|Mar-13-06|| ||zev22407: Fischer played d4 against Tal in this blitz tournament ,in a book I have with all Fischer game the first moves where (Fischer white)
1)d4 N-f6 2)Nf3 g6 3)g3 and so on,
whith d4,f4 c4 unusual moves for him he used a a surprise weapon .
|Mar-13-06|| ||Boomie: In rounds 6, 8, 12 and 14 of the world championship against Spassky, Fischer opened c4. These games quickly transposed into queen's gambits or English in the case of round 8. This was Fischer's secret weopon against Spassky. When he played 1. c4 in round 6, a minor earthquake was caused by jaws dropping all over Russia.|
|Mar-17-06|| ||Ludamad: <a minor earthquake was caused by jaws dropping all over Russia.>
We can only imagine our fate if he played 1. f3.|
|Apr-14-06|| ||Maatalkko: This is probably the simplest Fischer game I've ever seen. I won't be so arrogant as to critique his play, but I really have no idea how he hoped to get an advantage in this game. Of course, it was blitz, and maybe he wasn't after an advantage anyway.|
|Apr-14-06|| ||Gypsy: Well, if you say: <Best by test!>, you need to have some control sample, don't ya? :-).|
Looking at Fischer's opening stats, it indeed looks like the <1.e4> is the (second) best opening ... when Fischer is White. When Fischer is Black, <1.e4> turns out to be the (second) worst way to open a game!!! (In both cases, <1.e4> trails <1.f4> for the ultimate best/worst honor.)
Repertoire Explorer: Robert James Fischer (black)
|Apr-14-06|| ||IMDONE4: Fischer disliked d4 because although a safer choice than e4, it gives black many more equalizing chances. For example here, this game was a very quiet draw, as one would imagine this to be played by Petrosian or Schlecter. Im actually quite amazed that their would be so many kibitzes on this game.|
|Apr-14-06|| ||Gypsy: <IMDONE4> In Slav QGD, after the <1.d4>, bland and drawish Exchange is a White's choice, not Black's. If White foregoes the Exchange, there is nothing bland or drawish about Slav. On the other hand, Petroff or Berlin, after <1.e4>, are for practical purposes fully Black's choices.|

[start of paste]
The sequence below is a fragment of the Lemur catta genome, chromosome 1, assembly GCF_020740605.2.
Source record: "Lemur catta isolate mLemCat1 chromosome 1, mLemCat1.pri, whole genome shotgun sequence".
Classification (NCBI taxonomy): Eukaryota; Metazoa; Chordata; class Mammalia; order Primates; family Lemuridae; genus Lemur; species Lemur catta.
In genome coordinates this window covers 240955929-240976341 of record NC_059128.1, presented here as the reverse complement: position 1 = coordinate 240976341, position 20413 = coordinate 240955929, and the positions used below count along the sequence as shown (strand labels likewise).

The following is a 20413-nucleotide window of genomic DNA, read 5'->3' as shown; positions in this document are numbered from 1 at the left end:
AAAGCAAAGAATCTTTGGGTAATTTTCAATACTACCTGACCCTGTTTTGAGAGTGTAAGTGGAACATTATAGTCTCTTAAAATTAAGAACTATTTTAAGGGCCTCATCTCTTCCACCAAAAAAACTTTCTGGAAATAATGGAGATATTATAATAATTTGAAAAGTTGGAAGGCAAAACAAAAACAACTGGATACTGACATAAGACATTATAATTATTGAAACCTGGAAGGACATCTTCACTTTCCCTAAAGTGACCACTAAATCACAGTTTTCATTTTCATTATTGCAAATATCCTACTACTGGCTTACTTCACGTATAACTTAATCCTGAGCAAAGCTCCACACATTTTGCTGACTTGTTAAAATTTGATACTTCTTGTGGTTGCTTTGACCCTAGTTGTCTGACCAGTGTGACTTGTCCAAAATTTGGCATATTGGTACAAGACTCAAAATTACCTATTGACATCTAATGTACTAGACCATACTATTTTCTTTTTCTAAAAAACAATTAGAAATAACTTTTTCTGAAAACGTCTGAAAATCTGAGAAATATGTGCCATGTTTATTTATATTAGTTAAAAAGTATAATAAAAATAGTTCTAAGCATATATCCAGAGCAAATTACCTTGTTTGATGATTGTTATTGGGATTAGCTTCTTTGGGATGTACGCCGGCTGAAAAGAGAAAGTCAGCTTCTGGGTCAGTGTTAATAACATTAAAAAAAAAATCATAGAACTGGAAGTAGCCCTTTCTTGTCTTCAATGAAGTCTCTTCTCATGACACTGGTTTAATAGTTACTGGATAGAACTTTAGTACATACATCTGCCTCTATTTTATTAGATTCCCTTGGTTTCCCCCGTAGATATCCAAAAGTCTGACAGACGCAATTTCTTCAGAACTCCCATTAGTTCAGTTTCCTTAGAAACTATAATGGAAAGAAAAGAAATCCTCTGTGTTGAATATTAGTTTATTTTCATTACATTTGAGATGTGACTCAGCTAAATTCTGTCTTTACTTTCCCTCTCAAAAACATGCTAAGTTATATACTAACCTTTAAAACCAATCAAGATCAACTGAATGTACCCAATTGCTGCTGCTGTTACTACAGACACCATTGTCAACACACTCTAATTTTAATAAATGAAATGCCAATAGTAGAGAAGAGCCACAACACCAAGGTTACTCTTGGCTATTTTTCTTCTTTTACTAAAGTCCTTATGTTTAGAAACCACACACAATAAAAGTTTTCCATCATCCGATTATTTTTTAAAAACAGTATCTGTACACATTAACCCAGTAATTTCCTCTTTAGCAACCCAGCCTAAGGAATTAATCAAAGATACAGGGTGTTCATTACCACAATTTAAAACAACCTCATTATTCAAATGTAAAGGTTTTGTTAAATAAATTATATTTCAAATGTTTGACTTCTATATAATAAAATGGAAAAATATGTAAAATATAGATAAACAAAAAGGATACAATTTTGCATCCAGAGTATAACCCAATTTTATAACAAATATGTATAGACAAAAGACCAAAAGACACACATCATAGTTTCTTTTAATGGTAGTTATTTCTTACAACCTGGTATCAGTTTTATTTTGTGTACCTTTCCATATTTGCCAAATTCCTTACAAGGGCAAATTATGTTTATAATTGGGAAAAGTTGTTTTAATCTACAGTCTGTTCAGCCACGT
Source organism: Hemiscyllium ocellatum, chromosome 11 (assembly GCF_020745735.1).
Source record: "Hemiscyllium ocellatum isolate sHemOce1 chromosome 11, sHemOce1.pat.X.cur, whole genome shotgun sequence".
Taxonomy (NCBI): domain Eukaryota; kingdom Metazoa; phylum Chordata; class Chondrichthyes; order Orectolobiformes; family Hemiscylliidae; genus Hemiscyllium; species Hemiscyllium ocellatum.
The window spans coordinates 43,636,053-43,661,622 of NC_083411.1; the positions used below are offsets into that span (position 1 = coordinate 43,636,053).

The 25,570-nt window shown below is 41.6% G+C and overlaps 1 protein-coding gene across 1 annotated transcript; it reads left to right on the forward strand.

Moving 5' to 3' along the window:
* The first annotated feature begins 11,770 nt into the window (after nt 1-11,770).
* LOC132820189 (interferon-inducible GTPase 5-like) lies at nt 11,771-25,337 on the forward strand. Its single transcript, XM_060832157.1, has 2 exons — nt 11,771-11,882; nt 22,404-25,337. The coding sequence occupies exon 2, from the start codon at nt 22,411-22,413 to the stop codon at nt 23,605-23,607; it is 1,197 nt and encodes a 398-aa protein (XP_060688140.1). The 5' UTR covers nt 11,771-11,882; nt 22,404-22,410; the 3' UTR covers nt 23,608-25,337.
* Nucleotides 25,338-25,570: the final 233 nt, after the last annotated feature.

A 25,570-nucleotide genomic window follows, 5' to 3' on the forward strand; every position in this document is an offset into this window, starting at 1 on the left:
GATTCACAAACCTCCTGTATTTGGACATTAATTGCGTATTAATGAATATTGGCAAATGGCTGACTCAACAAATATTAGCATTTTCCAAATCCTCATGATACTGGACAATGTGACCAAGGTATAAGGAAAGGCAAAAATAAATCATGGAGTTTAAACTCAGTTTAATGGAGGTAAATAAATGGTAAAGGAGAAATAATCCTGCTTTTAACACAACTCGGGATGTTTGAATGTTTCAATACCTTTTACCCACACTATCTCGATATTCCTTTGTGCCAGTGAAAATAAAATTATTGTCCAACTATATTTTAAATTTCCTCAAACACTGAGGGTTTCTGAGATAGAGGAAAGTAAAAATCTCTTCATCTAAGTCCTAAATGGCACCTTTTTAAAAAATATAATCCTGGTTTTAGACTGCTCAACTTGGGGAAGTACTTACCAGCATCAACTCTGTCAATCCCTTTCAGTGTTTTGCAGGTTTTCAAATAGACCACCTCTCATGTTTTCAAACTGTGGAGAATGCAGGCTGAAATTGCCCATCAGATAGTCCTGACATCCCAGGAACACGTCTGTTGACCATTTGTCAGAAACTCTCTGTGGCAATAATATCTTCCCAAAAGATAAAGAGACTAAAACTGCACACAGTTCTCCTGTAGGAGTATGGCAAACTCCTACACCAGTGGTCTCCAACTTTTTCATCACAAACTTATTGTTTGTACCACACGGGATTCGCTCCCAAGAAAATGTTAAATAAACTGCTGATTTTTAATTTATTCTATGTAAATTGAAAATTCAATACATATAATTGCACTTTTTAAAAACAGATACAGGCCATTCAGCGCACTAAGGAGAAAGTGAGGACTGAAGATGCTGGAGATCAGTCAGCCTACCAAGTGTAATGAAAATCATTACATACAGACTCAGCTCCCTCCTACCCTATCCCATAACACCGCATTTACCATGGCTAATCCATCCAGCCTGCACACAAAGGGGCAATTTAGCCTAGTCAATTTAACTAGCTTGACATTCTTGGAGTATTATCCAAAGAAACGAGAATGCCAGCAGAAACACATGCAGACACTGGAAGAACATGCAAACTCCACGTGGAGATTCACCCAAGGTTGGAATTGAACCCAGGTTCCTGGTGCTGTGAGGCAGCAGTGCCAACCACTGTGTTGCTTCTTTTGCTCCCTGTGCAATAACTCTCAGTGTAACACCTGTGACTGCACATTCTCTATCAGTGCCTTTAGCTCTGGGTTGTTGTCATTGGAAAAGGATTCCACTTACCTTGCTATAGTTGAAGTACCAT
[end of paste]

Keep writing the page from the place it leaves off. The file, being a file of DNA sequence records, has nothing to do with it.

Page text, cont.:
|Apr-14-06|| ||IMDONE4: I'll keep that in mind :)|
|Apr-14-06|| ||Gypsy: Always happy to help. :-))|
|Oct-02-06|| ||Tenderfoot: He probably had the King and Queen in the wrong place and thus moved the wrong pawn. I've done that before and my opponent wouldn't let me take it back. Surely this happens at the professional level as well.|
|Oct-02-06|| ||Tenderfoot: Also, I'm going to have to agree with <Knezh>...this is some pretty boring chess.|
|Oct-02-06|| ||keypusher: < Im actually quite amazed that their would be so many kibitzes on this game.>|
Probably the best comment on this thread.
|Oct-02-06|| ||RookFile: Hort was a strong player. My guess is that Fischer didn't want to see a particular variation on the board after 1. e4. Not that he was afraid of whatever it was, of course, but maybe he didn't want to reveal his best weapons against it.|
|Jan-15-07|| ||GufeldStudent: This may be Fischer's least memorable game.|
|Sep-10-07|| ||D4n: I agree with GueldStudent on this one...|
|Sep-10-07|| ||RookFile: The final position is one of pure symmetry.|
|Jan-23-08|| ||porgue: wow fischers only d4 database game went pretty badly... (R.I.P)|
|Jan-24-08|| ||RookFile: But during those days, nobody needed to apologize for getting 'only' a draw against Hort - he was a very strong player.|
|May-06-08|| ||KingG: <keypusher> I know it was a while ago, but very good post.|